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    Djab Wurrung camp near Ararat.

Highway plans under scrutiny


The future cultural and environmental management of a highway duplication project south of Ararat is under a microscope following the Supreme Court hearing corruption allegations.

Major Road Projects Victoria’s 12-kilometre section of a Western Highway duplication project between Buangor and Ararat is on hold.

The project has continued to be the subject of ongoing legal battles since Supreme Court Justice Jacinta Forbes extended a temporary ban on the works late last year.

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Lawyer Michael Kennedy, representing a group including members of Djab Wurrung Protection Embassy and Keep Original Route, KORs, which oppose the project route, said a cultural-heritage management plan prepared in 2013 to advise the project’s direction was a ‘deficient’ document.

Mr Kennedy’s statement came after lawyer Ron Merkel, representing Djab Wurrung woman Marjorie Thorpe, alleged in a Supreme Court hearing that a deal regarding the plan between Martang, the initial Aboriginal corporation responsible for the land, and the State Government might have been illegal.

The latest matters will be the subject of a directions hearing in the Supreme Court scheduled for coming weeks.

Mr Kennedy said analysis raised concerns about the legitimacy of the plan the State Government used to decide on the alignment of the highway upgrade.

“Mr Merkel argued that the cultural-heritage management plan – that Martang was partly responsible for – was illegal and invalid and could not be relied upon,” he said.

“I think the Traditional Owners will succeed in showing that the past plan was illegal.”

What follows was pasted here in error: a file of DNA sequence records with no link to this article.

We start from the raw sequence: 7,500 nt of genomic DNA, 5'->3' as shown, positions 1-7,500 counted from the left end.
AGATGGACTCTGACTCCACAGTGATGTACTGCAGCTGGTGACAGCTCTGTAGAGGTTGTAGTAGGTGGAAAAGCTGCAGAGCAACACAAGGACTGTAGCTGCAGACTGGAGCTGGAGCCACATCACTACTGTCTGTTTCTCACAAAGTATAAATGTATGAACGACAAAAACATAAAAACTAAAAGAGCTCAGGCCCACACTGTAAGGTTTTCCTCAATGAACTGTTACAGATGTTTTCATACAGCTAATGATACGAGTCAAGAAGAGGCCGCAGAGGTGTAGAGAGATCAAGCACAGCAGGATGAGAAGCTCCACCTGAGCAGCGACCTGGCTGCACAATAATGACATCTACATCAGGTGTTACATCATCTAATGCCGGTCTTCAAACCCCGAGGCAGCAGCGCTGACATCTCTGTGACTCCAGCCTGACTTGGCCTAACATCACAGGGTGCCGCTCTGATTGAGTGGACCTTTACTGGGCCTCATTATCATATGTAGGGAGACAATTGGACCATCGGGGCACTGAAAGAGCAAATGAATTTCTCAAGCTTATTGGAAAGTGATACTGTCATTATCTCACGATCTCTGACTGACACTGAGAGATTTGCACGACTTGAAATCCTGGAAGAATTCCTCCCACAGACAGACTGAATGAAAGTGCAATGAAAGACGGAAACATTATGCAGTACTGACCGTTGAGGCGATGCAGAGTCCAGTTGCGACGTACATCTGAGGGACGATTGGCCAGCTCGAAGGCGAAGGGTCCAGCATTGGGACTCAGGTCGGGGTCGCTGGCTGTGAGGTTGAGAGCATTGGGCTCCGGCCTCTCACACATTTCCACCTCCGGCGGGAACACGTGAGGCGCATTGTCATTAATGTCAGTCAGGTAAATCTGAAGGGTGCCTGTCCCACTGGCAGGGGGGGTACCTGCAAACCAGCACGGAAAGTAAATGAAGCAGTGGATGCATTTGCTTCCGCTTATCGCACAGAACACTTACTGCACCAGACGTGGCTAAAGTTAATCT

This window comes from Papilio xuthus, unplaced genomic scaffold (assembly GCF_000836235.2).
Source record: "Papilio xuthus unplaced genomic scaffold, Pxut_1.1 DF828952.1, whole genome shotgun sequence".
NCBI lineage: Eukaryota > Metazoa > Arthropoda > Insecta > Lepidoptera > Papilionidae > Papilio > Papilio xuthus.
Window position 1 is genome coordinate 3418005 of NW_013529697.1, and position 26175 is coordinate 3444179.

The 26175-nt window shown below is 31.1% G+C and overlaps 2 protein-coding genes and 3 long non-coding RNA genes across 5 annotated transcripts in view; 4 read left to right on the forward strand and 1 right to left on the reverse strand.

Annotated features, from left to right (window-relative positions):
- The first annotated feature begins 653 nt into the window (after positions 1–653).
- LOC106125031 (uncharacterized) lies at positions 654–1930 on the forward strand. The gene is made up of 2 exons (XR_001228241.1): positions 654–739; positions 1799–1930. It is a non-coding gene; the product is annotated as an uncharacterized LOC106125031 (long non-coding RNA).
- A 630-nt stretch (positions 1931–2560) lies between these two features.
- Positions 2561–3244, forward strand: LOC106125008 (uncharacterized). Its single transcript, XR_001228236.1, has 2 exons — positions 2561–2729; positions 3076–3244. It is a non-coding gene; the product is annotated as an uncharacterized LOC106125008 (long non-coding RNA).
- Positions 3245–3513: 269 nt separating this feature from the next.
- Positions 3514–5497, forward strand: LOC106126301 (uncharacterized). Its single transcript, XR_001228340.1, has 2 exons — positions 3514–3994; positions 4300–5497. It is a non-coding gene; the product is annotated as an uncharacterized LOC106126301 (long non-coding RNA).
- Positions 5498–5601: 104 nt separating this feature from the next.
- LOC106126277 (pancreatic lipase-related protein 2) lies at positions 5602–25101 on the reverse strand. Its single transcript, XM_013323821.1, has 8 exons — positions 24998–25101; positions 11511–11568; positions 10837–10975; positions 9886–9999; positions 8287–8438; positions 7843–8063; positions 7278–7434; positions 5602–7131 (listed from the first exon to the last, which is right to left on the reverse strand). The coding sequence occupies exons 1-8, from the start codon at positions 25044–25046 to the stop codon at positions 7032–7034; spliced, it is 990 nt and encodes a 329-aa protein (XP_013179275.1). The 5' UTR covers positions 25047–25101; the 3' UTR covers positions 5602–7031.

The State Government has indicated to the court that it will seek to enter into a new cultural-heritage management plan following the allegations.

The Weekly Advertiser contacted Victorian Transport Minister Jacinta Allan’s office regarding the matters.

A government spokesperson said Eastern Maar Aboriginal Corporation, the current registered Aboriginal party responsible for the land, would need to approve any new management plan before the duplication project could proceed.

“Eastern Maar Aboriginal Corporation is the registered Aboriginal party that represents the Djab Wurrung people, and we continue to respect their cultural authority to speak for Djab Wurrung country,” the spokesperson said.

“In 10 years, there have been 152 crashes on the Western Highway between Ballarat and Stawell, including 18 fatalities; it is vital for the safety of the community that this road is duplicated.”

However, Mr Kennedy said he had concerns about management of the new plan.

“Major Road Projects Victoria will appoint its own archaeological survey group as part of this plan, called Australian Cultural Heritage Management, who then subcontract part of the field work that they will do with Eastern Maar,” he said.

“We plan to challenge this move in court because we believe Eastern Marr cannot objectively form a cultural heritage management plan.”

Ms Thorpe filed the injunction on the road project in late October to stop duplication works after authorities removed a large yellow box tree that Traditional Owners referred as a ‘directions tree’.

Mr Kennedy said a permanent injunction would save an additional six trees Traditional Owners considered culturally significant.

“If Justice Forbes decides to grant a permanent injunction, MRPV has nowhere to go but to make a fresh alignment,” he said.

“If that’s the case, MRPV won’t be able to run the road where they want to, they’ll have to run the road with the alignment which will meet the criteria of cultural heritage and environment.

“It is important to note that my Traditional Owner clients, Western District farmers and the environmental group I represent want the highway to be completed.

“They just want to see it done properly and ensure it respects the environment and the cultural heritage.”


The entire April 14, 2021 edition of The Weekly Advertiser is available online. READ IT HERE!